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“I have breast cancer” – What’s next”

“I have breast cancer” – What’s next”

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by Dr Mavreen Adams (SVG Medical Association)

In the realm of malignancies, specifically Breast Cancer, early detection is invaluable for a favourable outcome. I recently watched a touching video by Ananda Lewis, a popular American TV host, who previously denounced mammograms claiming excessive radiation exposure. She is now imploring all women over the age of 40 to get their yearly mammograms done, as she is currently battling stage 3 breast cancer. She has, thus far, had 2 PET scans done as a part of her treatment and progress tracking, One PET scan being equivalent to 30 mammograms. Do the math! If she had done her mammograms as recommended, they would have been able to detect cancerous changes in the breast long before she caught it advanced, with much less radiation exposure.

Having a diagnosis of Breast Cancer, as morbid and life changing as it may be, puts you on a rapid timeline for immediate action and treatment. In this new age of evolving medicine and technology, there are multiple treatment options for a woman/man diagnosed with Breast Cancer. Radical Mastectomy across the board, is a thing of the past in the majority of cases. I must explain however, that treatment is based on the stage of progression of the disease, and usually requires a multidisciplinary approach, with medical internists, radiologists, surgeons, surgical oncologists, medical oncologists and radiation oncologists at the helm.

Non metastatic breast cancer (ie: no spread to other organs) is broadly considered in 2 categories: Early stage (I to IIB) and Locally Advanced (IIb to IIIc). Early stage breast cancer affords the patient the option of Breast Conserving Therapy otherwise known as lumpectomy coupled with radiation. You get to save your breast! It is important that you discuss with your management team, your eligibility for this method, because recent studies have demonstrated equivalent disease-free and overall survival between mastectomy and breast conserving therapy. (ie: saving part of the breast)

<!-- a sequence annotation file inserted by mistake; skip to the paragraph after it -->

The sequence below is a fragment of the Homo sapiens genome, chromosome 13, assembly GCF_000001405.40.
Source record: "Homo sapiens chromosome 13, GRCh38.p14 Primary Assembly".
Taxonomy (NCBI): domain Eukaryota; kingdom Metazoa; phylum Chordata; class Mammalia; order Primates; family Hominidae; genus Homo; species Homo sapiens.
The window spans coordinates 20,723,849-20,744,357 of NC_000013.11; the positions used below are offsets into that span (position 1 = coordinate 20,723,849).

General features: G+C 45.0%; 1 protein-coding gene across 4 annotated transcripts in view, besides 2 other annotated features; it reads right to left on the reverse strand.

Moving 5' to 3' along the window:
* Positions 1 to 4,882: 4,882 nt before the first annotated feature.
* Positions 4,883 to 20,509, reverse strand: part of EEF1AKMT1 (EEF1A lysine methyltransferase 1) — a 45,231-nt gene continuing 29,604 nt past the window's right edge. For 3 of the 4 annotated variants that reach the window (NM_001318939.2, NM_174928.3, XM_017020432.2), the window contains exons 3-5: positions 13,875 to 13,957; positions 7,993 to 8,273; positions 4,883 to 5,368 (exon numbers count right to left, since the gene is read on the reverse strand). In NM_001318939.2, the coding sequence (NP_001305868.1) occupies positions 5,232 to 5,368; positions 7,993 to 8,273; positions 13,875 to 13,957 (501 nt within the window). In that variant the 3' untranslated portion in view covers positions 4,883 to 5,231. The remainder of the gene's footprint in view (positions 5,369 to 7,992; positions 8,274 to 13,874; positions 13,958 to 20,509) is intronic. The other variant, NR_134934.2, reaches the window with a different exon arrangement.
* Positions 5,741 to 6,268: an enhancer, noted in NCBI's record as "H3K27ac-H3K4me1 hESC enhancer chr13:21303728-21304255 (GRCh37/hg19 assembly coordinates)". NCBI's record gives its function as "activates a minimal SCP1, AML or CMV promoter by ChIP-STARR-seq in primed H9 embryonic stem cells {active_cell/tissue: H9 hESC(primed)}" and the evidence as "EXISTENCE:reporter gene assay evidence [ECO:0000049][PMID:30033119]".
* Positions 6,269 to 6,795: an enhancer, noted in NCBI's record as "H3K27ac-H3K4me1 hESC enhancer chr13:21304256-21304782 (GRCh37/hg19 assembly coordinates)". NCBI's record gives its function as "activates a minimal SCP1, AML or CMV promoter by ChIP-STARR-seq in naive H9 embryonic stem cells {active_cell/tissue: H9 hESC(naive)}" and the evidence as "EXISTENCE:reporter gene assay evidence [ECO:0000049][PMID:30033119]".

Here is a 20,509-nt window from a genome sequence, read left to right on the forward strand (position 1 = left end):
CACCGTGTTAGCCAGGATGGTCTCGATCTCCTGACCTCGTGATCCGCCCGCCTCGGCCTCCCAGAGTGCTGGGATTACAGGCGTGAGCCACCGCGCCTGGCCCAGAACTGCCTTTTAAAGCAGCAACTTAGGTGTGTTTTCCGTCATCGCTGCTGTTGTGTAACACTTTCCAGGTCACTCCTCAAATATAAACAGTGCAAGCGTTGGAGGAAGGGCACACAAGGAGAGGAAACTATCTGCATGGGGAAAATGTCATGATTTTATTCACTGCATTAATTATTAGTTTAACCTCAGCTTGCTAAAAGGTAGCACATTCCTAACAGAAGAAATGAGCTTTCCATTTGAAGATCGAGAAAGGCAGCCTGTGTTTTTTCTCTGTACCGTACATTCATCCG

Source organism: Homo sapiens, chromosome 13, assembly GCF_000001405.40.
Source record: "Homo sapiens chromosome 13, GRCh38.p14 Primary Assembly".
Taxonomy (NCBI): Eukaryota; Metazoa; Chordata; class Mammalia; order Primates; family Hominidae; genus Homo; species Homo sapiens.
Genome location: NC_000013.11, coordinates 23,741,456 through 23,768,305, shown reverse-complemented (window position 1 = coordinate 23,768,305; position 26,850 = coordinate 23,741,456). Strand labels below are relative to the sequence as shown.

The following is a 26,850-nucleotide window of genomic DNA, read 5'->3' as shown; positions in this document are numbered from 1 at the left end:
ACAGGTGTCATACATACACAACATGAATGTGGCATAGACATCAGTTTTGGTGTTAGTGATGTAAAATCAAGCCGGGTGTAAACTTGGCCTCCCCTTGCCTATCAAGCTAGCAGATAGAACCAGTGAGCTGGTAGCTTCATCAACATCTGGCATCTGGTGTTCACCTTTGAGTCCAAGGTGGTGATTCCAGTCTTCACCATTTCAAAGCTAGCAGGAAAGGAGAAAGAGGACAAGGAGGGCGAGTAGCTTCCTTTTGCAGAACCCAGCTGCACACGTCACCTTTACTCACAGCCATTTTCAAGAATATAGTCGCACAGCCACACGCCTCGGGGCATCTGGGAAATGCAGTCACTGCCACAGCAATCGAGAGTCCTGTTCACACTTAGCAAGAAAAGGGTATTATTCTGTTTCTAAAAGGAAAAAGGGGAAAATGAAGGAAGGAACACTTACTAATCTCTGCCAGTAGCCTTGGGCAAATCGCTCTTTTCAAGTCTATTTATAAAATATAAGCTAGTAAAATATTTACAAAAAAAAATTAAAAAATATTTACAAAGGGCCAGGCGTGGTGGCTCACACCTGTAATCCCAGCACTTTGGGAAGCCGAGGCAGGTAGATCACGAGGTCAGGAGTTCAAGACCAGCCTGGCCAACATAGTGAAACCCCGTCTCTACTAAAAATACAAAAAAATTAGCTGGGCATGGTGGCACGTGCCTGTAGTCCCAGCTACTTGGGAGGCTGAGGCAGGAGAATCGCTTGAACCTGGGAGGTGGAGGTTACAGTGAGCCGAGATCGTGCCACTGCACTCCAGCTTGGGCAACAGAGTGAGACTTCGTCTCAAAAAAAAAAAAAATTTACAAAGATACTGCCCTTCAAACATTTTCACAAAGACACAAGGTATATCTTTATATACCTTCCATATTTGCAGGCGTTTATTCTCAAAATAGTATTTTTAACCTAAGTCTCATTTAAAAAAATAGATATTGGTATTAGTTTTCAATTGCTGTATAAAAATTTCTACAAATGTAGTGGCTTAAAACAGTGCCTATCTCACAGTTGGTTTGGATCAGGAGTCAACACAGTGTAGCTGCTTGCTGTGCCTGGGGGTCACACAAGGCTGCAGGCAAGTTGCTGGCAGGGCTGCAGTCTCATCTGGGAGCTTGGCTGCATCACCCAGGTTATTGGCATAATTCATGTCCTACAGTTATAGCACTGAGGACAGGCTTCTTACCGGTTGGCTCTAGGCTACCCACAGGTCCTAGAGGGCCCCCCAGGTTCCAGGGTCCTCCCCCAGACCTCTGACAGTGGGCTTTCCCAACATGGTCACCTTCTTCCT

If you are not eligible for breast conserving therapy, or it is not your preference, mastectomy is your next option, along with radiation and systemic therapy – ie: chemotherapy, endocrine therapy and/or biological therapy. The characteristics (genetic and hormonal) of the tumour dictate which patients are likely to benefit from each of the above-mentioned therapies. For locally advanced cancer, the goal of treatment is to shrink the tumour before surgery; hence systemic therapy is now administered before surgery.

Sadly, 5% of breast cancer is metastatic, that is, spread to other organs at the time of diagnosis. Although metastatic breast cancer is unlikely to be cured, there have been meaningful improvements in survival with the use of systemic therapy.

Non metastatic breast cancer, especially early stage breast cancer has a very good prognosis. Studies have shown that recurrence, if they do happen; occur mostly within the first 2 years of diagnosis; however there have been recurrences recorded long after. It is therefore important that survivors of breast cancer maintain a strict annual follow-up fos close surveillance.

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